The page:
Religious Beliefs and Economic Growth
February 5, 2004
Economists have always considered investment and savings rates, worker productivity and wage scales to determine which countries will become richer or poorer. However, recent research has shown that what really stimulates economic growth is whether you believe in an afterlife -- especially hell.
After analyzing data collected in 59 countries between 1981 and 1999, two Harvard University scholars have found religion affects economic outcomes mainly by fostering beliefs that influence individual traits such as honesty, work ethic, thrift and openness to strangers.
The researchers found that although religiosity tends to decline overall with economic development:
- Measures of religiosity are positively related to education, negatively related to urbanization, and positively related to the presence of children.
- Increased life expectancy tends to be negatively related with church attendance but positively related to religious beliefs.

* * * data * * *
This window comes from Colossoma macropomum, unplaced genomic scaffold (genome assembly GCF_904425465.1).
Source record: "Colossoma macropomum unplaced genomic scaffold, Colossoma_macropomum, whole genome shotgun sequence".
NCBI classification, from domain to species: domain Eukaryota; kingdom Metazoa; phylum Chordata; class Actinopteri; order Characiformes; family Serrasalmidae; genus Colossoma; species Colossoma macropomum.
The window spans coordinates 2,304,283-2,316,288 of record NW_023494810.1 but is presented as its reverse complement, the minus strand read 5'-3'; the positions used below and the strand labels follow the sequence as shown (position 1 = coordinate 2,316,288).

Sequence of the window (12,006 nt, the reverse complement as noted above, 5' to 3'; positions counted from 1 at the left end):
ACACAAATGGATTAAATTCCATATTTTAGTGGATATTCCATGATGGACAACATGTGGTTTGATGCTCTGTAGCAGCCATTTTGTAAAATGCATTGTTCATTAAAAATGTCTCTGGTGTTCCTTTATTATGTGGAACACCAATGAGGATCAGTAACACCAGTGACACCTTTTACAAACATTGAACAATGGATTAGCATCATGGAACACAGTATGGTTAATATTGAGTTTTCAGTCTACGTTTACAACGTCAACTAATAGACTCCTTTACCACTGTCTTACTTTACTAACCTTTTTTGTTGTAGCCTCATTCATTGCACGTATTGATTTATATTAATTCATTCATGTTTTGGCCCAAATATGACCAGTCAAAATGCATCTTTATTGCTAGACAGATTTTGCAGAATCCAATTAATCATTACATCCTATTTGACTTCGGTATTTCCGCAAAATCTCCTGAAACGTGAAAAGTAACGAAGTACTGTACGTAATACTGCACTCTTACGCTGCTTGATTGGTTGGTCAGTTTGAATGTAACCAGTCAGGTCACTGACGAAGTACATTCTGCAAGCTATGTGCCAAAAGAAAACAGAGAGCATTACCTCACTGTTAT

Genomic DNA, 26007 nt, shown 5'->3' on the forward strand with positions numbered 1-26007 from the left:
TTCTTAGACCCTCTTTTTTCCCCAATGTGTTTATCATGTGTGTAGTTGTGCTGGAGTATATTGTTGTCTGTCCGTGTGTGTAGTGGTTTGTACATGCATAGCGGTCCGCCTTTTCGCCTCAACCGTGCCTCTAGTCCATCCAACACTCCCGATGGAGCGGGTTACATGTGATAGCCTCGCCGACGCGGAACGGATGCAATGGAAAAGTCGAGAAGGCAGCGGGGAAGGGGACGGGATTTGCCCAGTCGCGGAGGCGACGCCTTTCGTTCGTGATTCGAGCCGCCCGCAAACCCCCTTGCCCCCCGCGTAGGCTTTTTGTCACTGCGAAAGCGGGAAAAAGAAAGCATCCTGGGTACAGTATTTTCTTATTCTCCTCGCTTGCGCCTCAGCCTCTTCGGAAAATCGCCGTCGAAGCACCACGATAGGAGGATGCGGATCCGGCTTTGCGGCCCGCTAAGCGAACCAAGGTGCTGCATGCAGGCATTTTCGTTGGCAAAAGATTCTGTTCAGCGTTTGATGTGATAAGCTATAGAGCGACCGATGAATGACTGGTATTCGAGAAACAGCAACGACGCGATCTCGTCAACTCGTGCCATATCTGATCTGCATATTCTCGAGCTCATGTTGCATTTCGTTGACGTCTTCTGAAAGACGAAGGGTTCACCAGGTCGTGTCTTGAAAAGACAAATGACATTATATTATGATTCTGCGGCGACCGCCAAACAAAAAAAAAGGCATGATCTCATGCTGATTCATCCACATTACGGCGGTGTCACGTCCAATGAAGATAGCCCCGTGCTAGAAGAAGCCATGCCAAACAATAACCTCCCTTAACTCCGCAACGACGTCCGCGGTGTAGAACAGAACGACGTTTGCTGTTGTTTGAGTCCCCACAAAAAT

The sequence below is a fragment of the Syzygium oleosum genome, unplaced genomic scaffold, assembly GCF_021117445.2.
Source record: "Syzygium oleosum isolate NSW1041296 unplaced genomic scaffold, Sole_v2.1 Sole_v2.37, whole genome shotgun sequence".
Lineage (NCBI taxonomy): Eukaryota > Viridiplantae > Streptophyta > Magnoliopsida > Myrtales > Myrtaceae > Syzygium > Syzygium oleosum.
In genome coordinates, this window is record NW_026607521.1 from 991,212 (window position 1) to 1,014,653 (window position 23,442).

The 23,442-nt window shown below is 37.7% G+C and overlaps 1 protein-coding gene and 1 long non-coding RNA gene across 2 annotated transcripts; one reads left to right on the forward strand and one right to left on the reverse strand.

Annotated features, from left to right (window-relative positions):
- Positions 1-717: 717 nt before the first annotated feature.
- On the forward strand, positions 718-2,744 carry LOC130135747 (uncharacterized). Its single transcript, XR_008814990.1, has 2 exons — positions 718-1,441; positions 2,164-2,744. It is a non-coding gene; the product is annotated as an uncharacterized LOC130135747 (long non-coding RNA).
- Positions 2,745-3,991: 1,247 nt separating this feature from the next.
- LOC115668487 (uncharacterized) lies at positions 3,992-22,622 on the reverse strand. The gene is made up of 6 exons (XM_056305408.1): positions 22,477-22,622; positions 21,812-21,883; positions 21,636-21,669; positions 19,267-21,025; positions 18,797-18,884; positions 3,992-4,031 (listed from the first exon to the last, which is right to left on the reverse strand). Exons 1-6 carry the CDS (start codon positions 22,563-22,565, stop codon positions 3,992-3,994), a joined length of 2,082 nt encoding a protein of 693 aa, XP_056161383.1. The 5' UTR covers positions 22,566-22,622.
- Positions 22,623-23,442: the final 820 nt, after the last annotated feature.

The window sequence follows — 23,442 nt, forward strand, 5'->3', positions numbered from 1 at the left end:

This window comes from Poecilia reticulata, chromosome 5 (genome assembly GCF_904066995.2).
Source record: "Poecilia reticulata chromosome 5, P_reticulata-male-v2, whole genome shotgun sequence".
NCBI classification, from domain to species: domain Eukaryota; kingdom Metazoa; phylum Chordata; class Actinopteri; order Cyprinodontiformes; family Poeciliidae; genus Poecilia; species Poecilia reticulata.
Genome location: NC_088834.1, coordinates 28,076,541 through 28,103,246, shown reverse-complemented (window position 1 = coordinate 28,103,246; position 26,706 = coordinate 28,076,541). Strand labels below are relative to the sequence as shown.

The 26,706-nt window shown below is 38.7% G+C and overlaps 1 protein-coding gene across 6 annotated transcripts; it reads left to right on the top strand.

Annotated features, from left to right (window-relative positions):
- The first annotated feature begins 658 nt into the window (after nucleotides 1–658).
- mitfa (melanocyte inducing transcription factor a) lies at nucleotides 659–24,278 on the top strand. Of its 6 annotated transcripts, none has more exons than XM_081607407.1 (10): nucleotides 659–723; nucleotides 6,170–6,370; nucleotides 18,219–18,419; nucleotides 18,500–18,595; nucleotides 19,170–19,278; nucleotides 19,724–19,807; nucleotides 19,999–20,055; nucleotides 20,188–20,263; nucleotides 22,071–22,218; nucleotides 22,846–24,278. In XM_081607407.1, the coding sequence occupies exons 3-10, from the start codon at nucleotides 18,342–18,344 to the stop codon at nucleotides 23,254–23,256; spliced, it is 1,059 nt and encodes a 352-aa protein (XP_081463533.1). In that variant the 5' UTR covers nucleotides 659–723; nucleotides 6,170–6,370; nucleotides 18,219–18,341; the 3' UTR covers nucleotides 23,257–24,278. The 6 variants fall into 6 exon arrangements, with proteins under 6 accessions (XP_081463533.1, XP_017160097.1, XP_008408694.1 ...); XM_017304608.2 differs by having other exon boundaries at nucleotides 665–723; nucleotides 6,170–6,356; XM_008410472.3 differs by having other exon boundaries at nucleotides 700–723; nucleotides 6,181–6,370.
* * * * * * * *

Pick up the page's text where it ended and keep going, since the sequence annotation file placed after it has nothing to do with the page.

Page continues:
- There is also some indication that the stick represented by the fear of hell is more potent for growth than the carrot from the prospect of heaven.
- Oddly enough, the research also showed that at a certain point, increases in church, mosque and synagogue attendance tended to depress economic growth; the researchers theorize that larger attendance figures could mean that religious institutions were using up a disproportionate share of resources.
The researchers believe that higher rates of religious beliefs stimulate growth because they help sustain aspects of individual behavior that enhance productivity.
Sources: Felicia Lee, "Research Around the World Links Religion to Economic Development," New York Times, January 31, 2004; based on Robert Barro and Rachel McCleary, "Religion and Economic Growth Across Countries," American Sociological Review, October 2003.
For ASR paper
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